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Mosquitoes on demand

New Burt Hall insectary can produce 5,000-10,000 skeeters a week

 

After nearly half a million dollars in renovations, a new insectary in Burt Hall is up and running.

Kristin MichelKristin Michel and Rollie Clem, researchers with the Division of Biology, led the project. Michel said it enables them to breed the exact mosquitoes they need for their research on malaria and mosquito-borne viral diseases. It also acts as a resource to other researchers on campus.

The insectary consists of six dedicated rooms, two of which are used to rear mosquitoes. Currently Anopheles gambiae, the variety connected to the spread of human malaria, and Aedes aegypti, the main vector of dengue and yellow fevers, are being bred.

Each rearing room has two incubators. Since female mosquitoes need to feed on blood to produce eggs, an artificial feeding system has been set up so that live animals -- like mice -- don’t have to be used, Michel said.

The adult mosquitoes are kept in 1.5-gallon containers covered in mesh, where they lay their eggs onto wet filter paper. The eggs are transferred into pans filled with deionized water. The larvae hatch one to two days later and progress through four larval stages. The larvae then turn into pupae, which are placed back into the plastic containers. The full-grown mosquitoes emerge two to four days later, and are ready to feed within another two to three days. Throughout this process, the larvae are fed yeast and ground fish food. The temperature inside the incubators is kept at a balmy 80.6 degrees and 80 percent humidity. Once they hatch, the mosquitoes are ready for research and can be moved to another of the insectary’s rooms for manipulating the insects.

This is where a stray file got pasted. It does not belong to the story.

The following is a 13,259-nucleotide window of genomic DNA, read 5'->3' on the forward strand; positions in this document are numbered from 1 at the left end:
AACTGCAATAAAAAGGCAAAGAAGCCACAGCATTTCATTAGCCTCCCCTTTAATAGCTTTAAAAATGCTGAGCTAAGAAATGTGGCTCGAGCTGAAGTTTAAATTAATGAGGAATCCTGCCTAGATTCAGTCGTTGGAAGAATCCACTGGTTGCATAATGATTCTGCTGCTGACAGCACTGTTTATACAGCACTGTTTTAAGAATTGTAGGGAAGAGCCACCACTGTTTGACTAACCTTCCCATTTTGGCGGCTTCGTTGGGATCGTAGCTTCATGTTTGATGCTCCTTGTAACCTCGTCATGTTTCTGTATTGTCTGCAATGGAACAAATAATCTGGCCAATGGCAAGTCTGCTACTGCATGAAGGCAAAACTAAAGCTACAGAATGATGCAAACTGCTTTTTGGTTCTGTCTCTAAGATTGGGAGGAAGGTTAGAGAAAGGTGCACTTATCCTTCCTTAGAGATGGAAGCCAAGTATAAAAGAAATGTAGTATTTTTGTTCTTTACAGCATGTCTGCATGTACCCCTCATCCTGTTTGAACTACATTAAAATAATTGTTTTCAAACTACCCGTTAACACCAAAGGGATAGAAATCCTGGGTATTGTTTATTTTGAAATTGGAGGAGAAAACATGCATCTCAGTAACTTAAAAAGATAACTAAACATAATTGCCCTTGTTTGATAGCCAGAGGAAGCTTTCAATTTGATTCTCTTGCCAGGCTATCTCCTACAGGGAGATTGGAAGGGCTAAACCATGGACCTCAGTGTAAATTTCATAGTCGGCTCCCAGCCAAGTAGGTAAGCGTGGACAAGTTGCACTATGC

“This allows us to produce the kinds of mosquitoes in the quantities we and other researchers need,” Michel said. She estimates that they breed 5,000 to 10,000 mosquitoes a week.

The insectary also has a biosafety level-2 room equipped with an autoclave and added levels of containment so that researchers can perform infections that can’t be done elsewhere on campus. The sixth room is for storage. Every room in the insectary is equipped with an anteroom and two layers of mosquito netting through which any researcher must step to gain access.

The insectary was built using about $420,000 from combined sources, including the Division of Biology, the College of Arts and Sciences, the office of sponsored programs and additional grant monies.

 

Photo: Kristin Michel and Rollie Clem head the insectary, which breeds the species they need for research on malaria and other mosquito-borne diseases.